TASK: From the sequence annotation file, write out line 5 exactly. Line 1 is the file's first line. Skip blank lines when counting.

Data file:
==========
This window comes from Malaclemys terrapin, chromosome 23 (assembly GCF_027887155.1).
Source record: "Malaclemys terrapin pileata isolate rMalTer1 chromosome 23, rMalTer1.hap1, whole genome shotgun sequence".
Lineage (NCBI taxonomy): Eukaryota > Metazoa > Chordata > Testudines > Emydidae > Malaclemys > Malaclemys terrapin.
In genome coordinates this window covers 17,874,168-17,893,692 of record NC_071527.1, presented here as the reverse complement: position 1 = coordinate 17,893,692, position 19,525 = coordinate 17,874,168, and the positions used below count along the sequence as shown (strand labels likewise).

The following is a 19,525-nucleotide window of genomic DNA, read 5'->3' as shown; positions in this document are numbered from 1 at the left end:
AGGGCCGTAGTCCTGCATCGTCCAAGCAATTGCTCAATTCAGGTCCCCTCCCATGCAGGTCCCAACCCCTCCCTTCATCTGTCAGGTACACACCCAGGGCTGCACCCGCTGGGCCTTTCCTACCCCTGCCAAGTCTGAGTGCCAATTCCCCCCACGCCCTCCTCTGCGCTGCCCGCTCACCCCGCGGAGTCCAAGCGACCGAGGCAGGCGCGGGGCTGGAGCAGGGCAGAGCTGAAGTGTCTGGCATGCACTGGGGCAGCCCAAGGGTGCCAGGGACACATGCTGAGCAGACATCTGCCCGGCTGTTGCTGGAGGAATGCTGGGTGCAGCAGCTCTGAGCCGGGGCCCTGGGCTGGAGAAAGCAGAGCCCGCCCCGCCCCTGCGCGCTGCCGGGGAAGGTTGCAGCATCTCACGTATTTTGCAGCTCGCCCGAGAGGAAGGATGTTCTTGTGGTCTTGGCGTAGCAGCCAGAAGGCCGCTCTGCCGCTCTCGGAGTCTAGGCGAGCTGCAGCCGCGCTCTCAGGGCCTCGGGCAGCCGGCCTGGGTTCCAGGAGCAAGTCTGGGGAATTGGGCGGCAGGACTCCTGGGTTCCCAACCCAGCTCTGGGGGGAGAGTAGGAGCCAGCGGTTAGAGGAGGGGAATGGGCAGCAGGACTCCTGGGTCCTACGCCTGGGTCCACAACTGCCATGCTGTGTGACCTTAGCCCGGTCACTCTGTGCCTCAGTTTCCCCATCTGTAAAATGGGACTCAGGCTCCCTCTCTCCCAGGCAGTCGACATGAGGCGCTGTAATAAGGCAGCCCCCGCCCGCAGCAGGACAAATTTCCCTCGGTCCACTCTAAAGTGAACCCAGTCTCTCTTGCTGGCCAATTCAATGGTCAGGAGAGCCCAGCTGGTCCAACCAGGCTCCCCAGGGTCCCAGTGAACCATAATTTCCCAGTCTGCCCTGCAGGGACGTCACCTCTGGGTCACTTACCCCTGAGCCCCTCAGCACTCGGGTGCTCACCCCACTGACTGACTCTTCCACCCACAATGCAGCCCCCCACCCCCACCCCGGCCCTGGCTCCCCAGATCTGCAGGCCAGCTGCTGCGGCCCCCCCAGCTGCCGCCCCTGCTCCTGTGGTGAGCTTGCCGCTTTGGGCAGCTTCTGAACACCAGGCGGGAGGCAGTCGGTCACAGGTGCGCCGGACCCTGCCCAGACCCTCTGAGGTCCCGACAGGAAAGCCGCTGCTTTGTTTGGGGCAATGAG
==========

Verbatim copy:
The following is a 19,525-nucleotide window of genomic DNA, read 5'->3' as shown; positions in this document are numbered from 1 at the left end: